A tissue sample collected in mid-June from a road killed adult buck deer in Marshall County has tested positive for chronic wasting disease. With the addition of Marshall County, 260 deer have tested positive in 16 Iowa counties since 2013.
The Iowa Department of Natural Resources (DNR) has scheduled two meetings to update the public on chronic wasting disease surveillance and management efforts in Jasper, Marshall and Grundy counties.
Meetings are scheduled for:
- Baxter, Aug. 29, 7 p.m., Baxter Public Library, 202 E State Street
- Wellsburg, Oct. 10, 7 p.m., Wellsburg Memorial Building, 501 N Adams Street
“Hunters and landowners play vital roles in the successful management of this disease in Iowa,” said Tyler Harms, biometrician for the Iowa DNR. “These meetings are an opportunity for local hunters, landowners, and citizens to learn more about chronic wasting disease, what the DNR is doing to monitor and manage the disease in Iowa, and, most importantly, to ask questions.”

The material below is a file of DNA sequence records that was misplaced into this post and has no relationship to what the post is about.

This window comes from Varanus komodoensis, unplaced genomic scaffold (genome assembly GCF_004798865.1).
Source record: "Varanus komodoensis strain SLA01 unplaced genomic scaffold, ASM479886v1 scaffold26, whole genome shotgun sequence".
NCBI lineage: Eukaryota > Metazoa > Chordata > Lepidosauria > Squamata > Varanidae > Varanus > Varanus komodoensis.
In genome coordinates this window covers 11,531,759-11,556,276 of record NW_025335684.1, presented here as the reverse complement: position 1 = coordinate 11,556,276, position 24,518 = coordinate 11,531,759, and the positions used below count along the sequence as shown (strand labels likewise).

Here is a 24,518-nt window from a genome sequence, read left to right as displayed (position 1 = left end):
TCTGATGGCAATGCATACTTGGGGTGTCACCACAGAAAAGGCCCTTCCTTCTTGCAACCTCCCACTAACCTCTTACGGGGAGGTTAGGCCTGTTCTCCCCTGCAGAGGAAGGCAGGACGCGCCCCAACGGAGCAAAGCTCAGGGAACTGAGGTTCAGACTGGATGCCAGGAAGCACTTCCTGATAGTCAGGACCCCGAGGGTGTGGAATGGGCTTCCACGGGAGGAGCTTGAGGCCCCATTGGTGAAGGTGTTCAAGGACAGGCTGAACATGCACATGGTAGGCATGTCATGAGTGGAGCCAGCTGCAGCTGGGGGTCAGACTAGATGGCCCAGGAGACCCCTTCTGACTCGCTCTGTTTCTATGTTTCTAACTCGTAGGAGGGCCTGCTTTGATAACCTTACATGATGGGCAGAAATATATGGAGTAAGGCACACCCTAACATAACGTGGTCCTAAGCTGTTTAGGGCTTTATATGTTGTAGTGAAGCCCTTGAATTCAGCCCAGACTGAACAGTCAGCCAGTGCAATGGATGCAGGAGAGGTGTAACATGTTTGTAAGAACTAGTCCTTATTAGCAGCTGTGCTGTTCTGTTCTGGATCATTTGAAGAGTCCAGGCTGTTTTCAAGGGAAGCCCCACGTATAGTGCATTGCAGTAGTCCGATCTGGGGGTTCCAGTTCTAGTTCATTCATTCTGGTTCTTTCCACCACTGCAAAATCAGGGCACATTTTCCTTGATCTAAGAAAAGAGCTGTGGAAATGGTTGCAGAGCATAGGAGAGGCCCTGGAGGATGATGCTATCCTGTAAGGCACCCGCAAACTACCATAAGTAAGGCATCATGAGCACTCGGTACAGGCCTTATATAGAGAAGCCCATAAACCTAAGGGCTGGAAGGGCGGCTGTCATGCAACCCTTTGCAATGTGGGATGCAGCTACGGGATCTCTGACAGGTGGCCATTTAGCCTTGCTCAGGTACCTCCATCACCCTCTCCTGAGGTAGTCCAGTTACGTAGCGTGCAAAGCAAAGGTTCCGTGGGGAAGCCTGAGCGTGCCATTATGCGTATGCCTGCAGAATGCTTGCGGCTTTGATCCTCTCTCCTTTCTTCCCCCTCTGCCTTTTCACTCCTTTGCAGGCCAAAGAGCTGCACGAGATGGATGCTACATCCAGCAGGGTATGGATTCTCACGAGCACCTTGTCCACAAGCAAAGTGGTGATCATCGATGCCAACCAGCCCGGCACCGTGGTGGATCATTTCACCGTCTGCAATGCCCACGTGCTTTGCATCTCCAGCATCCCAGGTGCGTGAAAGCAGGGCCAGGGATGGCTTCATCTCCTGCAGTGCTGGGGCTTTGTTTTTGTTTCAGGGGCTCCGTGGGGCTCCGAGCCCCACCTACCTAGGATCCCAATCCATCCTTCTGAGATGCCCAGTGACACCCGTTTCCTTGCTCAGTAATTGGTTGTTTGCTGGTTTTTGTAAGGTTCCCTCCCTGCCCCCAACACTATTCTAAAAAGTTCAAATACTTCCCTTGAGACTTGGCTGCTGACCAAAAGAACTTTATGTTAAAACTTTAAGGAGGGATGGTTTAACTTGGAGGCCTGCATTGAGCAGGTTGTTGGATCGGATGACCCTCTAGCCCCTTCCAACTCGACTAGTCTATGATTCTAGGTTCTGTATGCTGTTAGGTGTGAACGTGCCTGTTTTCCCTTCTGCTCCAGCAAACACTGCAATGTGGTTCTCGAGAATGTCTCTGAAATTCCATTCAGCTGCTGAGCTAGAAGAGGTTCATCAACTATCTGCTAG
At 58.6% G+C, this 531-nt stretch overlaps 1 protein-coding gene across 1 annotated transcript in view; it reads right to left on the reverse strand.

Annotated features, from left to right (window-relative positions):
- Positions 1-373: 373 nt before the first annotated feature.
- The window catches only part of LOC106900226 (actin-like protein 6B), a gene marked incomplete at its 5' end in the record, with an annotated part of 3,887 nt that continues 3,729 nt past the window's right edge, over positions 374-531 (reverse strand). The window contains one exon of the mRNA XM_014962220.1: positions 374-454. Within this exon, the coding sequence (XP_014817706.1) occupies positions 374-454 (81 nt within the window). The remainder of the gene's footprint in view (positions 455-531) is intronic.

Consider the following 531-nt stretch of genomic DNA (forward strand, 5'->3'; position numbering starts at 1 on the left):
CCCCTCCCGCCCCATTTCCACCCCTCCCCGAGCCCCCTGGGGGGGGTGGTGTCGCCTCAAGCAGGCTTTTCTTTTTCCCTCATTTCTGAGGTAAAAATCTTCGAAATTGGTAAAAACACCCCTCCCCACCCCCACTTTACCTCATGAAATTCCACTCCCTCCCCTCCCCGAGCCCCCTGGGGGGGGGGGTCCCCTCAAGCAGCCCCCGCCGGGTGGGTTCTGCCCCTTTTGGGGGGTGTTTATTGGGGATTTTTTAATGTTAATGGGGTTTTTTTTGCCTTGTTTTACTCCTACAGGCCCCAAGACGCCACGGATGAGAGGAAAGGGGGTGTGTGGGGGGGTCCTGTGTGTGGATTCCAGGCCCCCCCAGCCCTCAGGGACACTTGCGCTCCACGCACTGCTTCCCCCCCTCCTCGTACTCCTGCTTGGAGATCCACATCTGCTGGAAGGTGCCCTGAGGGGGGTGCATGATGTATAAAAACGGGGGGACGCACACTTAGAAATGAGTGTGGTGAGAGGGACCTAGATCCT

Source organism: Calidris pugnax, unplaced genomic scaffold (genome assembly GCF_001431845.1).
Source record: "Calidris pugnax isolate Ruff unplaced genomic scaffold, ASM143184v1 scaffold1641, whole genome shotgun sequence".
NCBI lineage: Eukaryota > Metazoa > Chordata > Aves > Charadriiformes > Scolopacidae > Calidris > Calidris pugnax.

At a minimum, Harms said the tissue collection goal will be increased in Marshall County from the current 15-20 deer samples to 100 or more in the coming year.
“Our hunters are an important partner in managing and monitoring for this disease,” said Steve Woodruff, wildlife biologist with the Iowa DNR’s Iowa River Wildlife Unit. “Hunters provide the tissue samples we need to determine to what extent the disease is on the landscape in Marshall County and elsewhere in Iowa.”
Local DNR staff will be reaching out to hunters to arrange for sample collection as the seasons get underway, Woodruff said.
Chronic wasting disease is a neurological disease belonging to the family of diseases known as transmissible spongiform encephalopathies (TSEs) or prion diseases. It attacks the brain of infected deer causing the animal to lose weight, display abnormal behavior, lose body functions and die. It is always fatal to the infected animal.
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